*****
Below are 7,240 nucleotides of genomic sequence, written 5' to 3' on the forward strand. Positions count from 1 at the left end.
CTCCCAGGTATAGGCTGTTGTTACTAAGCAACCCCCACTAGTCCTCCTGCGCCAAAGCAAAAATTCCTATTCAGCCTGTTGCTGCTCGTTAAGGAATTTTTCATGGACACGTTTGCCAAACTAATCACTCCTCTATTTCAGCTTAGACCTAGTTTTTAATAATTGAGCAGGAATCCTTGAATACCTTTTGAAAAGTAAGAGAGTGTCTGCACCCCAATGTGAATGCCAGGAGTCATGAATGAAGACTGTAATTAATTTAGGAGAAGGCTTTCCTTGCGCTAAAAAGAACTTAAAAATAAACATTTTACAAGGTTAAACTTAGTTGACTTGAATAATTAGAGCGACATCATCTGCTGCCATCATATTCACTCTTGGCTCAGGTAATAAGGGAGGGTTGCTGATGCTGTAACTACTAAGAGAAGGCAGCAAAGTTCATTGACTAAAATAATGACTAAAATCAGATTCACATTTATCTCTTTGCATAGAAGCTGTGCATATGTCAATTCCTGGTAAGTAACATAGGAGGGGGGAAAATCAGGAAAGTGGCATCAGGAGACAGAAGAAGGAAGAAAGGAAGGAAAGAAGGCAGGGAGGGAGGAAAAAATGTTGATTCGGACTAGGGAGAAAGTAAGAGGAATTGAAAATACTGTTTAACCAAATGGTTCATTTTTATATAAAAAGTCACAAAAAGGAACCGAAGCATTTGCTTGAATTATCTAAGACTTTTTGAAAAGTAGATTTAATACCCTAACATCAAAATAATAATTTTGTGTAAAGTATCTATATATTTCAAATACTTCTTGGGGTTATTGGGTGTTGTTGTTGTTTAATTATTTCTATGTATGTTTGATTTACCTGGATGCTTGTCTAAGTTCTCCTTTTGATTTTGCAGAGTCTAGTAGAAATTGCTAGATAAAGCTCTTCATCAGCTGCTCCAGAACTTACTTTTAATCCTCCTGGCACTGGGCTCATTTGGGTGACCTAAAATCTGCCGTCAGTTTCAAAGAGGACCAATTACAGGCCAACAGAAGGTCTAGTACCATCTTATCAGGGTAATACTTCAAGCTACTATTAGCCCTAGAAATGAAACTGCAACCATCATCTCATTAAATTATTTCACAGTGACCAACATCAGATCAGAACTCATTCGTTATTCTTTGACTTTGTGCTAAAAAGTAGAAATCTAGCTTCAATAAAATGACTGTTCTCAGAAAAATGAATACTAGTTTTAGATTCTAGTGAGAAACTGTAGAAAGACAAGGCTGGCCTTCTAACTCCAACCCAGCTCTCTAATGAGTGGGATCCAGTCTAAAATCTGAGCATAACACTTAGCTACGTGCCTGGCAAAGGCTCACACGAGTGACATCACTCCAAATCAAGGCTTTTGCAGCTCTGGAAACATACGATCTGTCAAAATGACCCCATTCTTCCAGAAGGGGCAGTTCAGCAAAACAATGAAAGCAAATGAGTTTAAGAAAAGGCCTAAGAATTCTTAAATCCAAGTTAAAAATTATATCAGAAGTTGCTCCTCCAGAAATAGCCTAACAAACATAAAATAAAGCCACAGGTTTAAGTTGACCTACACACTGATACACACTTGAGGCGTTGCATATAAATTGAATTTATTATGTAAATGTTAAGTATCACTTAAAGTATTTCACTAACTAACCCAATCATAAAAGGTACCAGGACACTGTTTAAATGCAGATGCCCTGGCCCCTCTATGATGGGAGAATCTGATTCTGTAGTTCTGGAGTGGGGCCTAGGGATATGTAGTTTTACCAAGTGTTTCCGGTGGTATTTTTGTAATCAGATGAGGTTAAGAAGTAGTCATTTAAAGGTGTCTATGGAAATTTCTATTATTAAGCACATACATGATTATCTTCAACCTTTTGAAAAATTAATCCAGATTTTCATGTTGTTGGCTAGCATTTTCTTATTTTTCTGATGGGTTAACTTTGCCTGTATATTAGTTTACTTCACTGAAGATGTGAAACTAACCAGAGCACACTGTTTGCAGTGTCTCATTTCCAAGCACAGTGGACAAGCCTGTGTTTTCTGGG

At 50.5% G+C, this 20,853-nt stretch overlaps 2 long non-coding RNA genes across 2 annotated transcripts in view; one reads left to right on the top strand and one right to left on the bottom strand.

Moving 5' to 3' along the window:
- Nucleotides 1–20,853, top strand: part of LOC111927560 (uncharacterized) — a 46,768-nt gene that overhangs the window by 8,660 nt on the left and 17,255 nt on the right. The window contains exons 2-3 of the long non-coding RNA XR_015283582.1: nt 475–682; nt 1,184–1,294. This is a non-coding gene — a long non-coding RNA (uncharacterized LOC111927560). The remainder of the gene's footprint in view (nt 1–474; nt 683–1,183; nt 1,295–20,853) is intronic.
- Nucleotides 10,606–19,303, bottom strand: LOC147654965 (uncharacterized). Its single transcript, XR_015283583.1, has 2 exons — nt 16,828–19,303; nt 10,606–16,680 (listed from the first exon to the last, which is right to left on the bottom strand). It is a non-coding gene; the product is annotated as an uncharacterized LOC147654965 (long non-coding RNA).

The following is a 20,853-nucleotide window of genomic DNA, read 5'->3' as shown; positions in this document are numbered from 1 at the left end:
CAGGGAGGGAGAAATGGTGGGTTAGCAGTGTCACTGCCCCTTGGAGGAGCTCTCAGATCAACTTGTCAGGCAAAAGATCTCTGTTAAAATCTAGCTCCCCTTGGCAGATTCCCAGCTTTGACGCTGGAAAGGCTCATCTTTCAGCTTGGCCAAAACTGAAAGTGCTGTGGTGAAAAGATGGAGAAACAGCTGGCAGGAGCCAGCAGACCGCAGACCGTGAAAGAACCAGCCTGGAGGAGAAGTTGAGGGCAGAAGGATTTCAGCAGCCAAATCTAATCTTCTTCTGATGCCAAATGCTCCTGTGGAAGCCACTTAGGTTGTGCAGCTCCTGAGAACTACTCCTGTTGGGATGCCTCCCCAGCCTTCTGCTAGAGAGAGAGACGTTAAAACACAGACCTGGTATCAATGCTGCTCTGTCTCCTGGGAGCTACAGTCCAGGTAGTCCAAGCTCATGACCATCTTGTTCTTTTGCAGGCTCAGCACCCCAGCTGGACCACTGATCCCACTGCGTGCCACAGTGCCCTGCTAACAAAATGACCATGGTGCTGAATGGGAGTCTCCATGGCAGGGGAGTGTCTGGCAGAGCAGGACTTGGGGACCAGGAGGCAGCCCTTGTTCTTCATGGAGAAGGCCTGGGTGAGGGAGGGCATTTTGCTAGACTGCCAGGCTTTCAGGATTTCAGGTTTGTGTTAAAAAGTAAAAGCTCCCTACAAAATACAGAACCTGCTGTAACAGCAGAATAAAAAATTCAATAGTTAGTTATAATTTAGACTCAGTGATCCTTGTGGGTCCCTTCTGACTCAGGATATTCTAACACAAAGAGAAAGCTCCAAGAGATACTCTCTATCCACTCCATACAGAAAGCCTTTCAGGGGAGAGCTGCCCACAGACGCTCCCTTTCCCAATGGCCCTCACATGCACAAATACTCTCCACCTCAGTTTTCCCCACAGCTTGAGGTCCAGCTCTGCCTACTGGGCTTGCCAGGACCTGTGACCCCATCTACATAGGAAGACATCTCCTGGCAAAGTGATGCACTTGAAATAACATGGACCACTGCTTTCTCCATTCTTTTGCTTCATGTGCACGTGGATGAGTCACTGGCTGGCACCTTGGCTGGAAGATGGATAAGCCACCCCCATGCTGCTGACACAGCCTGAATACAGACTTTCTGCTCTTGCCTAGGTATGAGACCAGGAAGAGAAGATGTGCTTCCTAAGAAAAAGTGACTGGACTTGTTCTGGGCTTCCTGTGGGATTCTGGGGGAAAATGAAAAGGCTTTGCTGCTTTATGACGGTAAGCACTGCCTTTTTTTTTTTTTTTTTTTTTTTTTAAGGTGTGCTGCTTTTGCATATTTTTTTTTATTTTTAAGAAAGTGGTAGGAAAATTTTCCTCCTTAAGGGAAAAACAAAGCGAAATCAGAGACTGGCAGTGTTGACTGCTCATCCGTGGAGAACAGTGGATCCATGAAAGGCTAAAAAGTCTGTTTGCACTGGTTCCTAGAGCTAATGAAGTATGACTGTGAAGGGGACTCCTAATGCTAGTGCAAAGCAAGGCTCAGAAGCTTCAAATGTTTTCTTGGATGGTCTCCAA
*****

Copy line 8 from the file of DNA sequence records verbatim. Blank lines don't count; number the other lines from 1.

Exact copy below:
CAGGGAGGGAGAAATGGTGGGTTAGCAGTGTCACTGCCCCTTGGAGGAGCTCTCAGATCAACTTGTCAGGCAAAAGATCTCTGTTAAAATCTAGCTCCCCTTGGCAGATTCCCAGCTTTGACGCTGGAAAGGCTCATCTTTCAGCTTGGCCAAAACTGAAAGTGCTGTGGTGAAAAGATGGAGAAACAGCTGGCAGGAGCCAGCAGACCGCAGACCGTGAAAGAACCAGCCTGGAGGAGAAGTTGAGGGCAGAAGGATTTCAGCAGCCAAATCTAATCTTCTTCTGATGCCAAATGCTCCTGTGGAAGCCACTTAGGTTGTGCAGCTCCTGAGAACTACTCCTGTTGGGATGCCTCCCCAGCCTTCTGCTAGAGAGAGAGACGTTAAAACACAGACCTGGTATCAATGCTGCTCTGTCTCCTGGGAGCTACAGTCCAGGTAGTCCAAGCTCATGACCATCTTGTTCTTTTGCAGGCTCAGCACCCCAGCTGGACCACTGATCCCACTGCGTGCCACAGTGCCCTGCTAACAAAATGACCATGGTGCTGAATGGGAGTCTCCATGGCAGGGGAGTGTCTGGCAGAGCAGGACTTGGGGACCAGGAGGCAGCCCTTGTTCTTCATGGAGAAGGCCTGGGTGAGGGAGGGCATTTTGCTAGACTGCCAGGCTTTCAGGATTTCAGGTTTGTGTTAAAAAGTAAAAGCTCCCTACAAAATACAGAACCTGCTGTAACAGCAGAATAAAAAATTCAATAGTTAGTTATAATTTAGACTCAGTGATCCTTGTGGGTCCCTTCTGACTCAGGATATTCTAACACAAAGAGAAAGCTCCAAGAGATACTCTCTATCCACTCCATACAGAAAGCCTTTCAGGGGAGAGCTGCCCACAGACGCTCCCTTTCCCAATGGCCCTCACATGCACAAATACTCTCCACCTCAGTTTTCCCCACAGCTTGAGGTCCAGCTCTGCCTACTGGGCTTGCCAGGACCTGTGACCCCATCTACATAGGAAGACATCTCCTGGCAAAGTGATGCACTTGAAATAACATGGACCACTGCTTTCTCCATTCTTTTGCTTCATGTGCACGTGGATGAGTCACTGGCTGGCACCTTGGCTGGAAGATGGATAAGCCACCCCCATGCTGCTGACACAGCCTGAATACAGACTTTCTGCTCTTGCCTAGGTATGAGACCAGGAAGAGAAGATGTGCTTCCTAAGAAAAAGTGACTGGACTTGTTCTGGGCTTCCTGTGGGATTCTGGGGGAAAATGAAAAGGCTTTGCTGCTTTATGACGGTAAGCACTGCCTTTTTTTTTTTTTTTTTTTTTTTTTAAGGTGTGCTGCTTTTGCATATTTTTTTTTATTTTTAAGAAAGTGGTAGGAAAATTTTCCTCCTTAAGGGAAAAACAAAGCGAAATCAGAGACTGGCAGTGTTGACTGCTCATCCGTGGAGAACAGTGGATCCATGAAAGGCTAAAAAGTCTGTTTGCACTGGTTCCTAGAGCTAATGAAGTATGACTGTGAAGGGGACTCCTAATGCTAGTGCAAAGCAAGGCTCAGAAGCTTCAAATGTTTTCTTGGATGGTCTCCAA